Changing the Cabinet and the Constitution

As the Duterte administration is being assembled, I am staying away from commenting on the individual strengths and weaknesses of the names that have been proposed. Suffice it to say that there are good people in the incoming cabinet—with solid and stellar qualifications such as Carlos Dominguez, Art Tugade, Jess Dureza, Bebot Bello, Ernie Pernia, Salvador Medialdea, and Jun Evasco. I am still hoping that Gilbert Teodoro will eventually agree to serve in government again. And if, among others, Bayan Muna stalwarts Satur Ocampo (for agrarian reform), Liza Maza (for social welfare and development), and Carlos Isagani Zarate (for environment) are appointed, that would be really good for the basic sectors and a militant movement that must now learn to govern for the good of all stakeholders.

Certainly, the fact that a majority of the cabinet will now be Mindanawons is a positive development. Like the president they will serve, these Cabinet members will bring a different, non-imperial Manila-centric perspective to governing our country. It’s about time this happened. Indeed, it is good that for the first time, we will likely have a president and vice president that have not lived in Metro Manila for a good period of time and have spent most of their professional and personal lives in provincial cities.

The one constructive criticism I would raise about the emerging cabinet is its lack of diversity in age and gender. I hope the incoming President would fill up the remaining slots with people in their forties, including good women.

For youth, I am hopeful that someone like former Sarangani governor Migz Dominguez is appointed as local governments secretary. There are many others like Migz, active in the Duterte campaign, who are waiting in the wings to be called.

I assume that a post is being reserved for Leni Robredo. Although I will not call Leni the presumptive vice president as there has been no concession yet from Bongbong Marcos, its easy to foresee that she will be proclaimed soon and Marcos would have to file an electoral protest at the Presidential Electoral Tribunal.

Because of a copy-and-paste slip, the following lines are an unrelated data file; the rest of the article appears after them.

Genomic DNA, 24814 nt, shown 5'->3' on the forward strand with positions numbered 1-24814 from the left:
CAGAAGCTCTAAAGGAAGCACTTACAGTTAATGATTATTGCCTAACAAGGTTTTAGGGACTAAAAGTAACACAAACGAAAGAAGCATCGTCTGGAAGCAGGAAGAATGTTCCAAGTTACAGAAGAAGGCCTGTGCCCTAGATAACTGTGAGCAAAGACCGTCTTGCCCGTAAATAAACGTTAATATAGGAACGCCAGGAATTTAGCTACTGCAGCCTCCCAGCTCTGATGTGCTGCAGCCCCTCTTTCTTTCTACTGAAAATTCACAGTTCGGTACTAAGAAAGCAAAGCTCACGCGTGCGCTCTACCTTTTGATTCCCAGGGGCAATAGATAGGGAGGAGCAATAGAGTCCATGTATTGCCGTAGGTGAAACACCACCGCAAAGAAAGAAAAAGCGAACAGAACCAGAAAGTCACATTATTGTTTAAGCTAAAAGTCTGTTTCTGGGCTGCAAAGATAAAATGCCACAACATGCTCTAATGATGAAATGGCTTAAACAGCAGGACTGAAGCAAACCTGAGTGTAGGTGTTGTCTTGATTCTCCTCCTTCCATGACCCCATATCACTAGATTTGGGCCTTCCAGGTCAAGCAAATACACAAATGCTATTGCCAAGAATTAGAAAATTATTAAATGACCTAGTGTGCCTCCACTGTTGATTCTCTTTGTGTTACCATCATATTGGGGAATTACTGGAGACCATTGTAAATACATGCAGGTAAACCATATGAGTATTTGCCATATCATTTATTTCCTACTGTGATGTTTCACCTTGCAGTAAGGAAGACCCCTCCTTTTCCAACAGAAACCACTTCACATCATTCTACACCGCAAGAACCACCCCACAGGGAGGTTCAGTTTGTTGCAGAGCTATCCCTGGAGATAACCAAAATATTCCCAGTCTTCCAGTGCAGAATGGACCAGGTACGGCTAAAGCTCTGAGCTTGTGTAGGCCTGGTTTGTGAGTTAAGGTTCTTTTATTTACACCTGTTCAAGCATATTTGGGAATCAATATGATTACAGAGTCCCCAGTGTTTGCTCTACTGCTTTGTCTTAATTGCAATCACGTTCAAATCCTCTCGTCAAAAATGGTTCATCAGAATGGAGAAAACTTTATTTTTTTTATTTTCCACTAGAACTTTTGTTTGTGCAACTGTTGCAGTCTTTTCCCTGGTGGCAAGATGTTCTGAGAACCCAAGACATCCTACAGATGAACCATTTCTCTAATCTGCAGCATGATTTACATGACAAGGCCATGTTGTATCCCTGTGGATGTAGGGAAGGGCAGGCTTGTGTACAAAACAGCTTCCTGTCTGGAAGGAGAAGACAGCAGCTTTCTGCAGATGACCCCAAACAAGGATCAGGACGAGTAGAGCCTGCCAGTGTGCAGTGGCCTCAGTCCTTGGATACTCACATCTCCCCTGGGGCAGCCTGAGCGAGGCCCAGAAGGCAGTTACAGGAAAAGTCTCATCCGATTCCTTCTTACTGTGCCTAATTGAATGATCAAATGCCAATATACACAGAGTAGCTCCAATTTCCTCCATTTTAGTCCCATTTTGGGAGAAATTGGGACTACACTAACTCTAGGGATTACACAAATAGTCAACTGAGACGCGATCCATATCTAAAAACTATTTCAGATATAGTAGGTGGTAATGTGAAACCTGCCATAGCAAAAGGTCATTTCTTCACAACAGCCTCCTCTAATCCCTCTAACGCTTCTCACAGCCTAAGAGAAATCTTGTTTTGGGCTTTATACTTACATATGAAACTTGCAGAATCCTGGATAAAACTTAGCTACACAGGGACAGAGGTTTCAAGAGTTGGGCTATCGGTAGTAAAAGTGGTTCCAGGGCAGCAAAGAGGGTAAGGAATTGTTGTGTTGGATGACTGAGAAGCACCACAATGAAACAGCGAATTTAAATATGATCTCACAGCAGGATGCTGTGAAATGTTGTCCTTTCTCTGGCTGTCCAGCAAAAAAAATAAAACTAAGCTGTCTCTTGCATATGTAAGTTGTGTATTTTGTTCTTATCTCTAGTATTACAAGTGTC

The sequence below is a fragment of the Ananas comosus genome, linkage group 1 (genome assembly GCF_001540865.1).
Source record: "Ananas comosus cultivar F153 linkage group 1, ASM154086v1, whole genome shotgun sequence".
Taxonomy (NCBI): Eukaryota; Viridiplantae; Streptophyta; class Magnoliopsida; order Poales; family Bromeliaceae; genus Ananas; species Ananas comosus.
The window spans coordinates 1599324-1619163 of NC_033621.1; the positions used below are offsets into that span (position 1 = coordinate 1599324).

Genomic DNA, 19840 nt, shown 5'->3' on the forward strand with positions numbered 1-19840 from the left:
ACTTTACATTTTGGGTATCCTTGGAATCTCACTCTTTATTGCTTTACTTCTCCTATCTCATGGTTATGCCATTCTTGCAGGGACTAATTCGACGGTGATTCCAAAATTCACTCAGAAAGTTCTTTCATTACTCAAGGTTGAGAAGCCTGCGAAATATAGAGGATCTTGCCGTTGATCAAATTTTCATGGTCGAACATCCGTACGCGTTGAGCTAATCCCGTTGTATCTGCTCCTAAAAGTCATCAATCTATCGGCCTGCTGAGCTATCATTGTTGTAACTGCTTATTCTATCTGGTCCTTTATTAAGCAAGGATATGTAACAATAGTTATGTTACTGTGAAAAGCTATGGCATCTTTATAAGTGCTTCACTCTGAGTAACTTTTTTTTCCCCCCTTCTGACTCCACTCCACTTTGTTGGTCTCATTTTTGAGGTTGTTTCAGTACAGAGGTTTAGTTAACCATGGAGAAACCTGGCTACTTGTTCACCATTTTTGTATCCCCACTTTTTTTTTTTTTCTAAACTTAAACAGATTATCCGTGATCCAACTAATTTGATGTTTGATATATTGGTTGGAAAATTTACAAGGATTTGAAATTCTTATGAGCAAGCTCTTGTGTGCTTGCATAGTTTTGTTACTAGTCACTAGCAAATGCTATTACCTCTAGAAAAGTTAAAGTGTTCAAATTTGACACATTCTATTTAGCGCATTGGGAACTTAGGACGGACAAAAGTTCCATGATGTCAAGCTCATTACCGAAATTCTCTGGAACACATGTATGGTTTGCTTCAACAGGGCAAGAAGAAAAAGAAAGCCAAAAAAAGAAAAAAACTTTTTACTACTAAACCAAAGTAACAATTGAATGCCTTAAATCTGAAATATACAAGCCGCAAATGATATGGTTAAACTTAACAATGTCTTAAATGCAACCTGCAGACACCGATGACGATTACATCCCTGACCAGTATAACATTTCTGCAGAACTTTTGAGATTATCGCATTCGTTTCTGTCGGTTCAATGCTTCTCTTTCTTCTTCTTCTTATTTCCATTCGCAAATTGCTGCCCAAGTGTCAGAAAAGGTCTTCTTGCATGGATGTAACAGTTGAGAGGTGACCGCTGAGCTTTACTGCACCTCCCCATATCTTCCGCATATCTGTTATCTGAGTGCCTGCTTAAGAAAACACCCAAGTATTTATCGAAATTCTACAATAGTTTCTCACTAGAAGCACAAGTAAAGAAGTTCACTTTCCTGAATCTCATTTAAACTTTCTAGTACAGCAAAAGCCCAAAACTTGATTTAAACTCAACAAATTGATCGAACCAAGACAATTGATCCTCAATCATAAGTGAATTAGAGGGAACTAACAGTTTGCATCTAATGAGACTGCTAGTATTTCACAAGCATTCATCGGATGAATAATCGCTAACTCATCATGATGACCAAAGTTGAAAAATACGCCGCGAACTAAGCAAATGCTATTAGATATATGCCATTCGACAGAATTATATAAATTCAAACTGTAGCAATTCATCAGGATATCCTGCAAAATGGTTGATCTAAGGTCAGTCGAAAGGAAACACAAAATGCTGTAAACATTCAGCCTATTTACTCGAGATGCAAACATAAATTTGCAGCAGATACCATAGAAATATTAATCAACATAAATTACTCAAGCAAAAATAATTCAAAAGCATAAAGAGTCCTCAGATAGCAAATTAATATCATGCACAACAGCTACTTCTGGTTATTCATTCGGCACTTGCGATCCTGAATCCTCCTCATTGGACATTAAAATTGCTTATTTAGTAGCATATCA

Like President Aquino, I will personally not criticize President Duterte for at least a year on governance and political decisions. I will if course participate in policy debates on human rights, climate change and environmental issues, and other important topics.

I encourage constructive opposition now from other citizens. It is sad and frustrating that much of our political elite have shamelessly abdicated their responsibility to fiscalize, with a majority in the Liberal Party joining the Duterte 

coalition majority in the House of Representatives while the party itself becomes the minority in that chamber. What a strange political animal the Liberal Party has become, and what a waste of resources and energy to build up such an organization for six years only to see it decimated in 10 days.

What is happening now in our politics is not however the fault of the party and its members. It’s the 1987 Constitution that ordains such distorted politics and that is why we must begin the work of changing the charter right away.

I am excited that under a Duterte presidency, two long-term political goals I have desired that I did not think was achievable within my lifetime are now within reach: a permanent peace settlement with both Moro and national democratic revolutionary movements and a federal-parliamentary system of government. In the 1970s, I thought that the Marcos dictatorship would last forever and that the US military bases would always be with us. Before I turned 30, they were gone, even as we still deal with its vestiges as in the case of the electoral return of the Marcoses and the VFA/EDCA debates. Could it be possible before I become a senior citizen (that’s a few years from now) that we will have permanent peace and will be able to establish a federal and parliamentary government?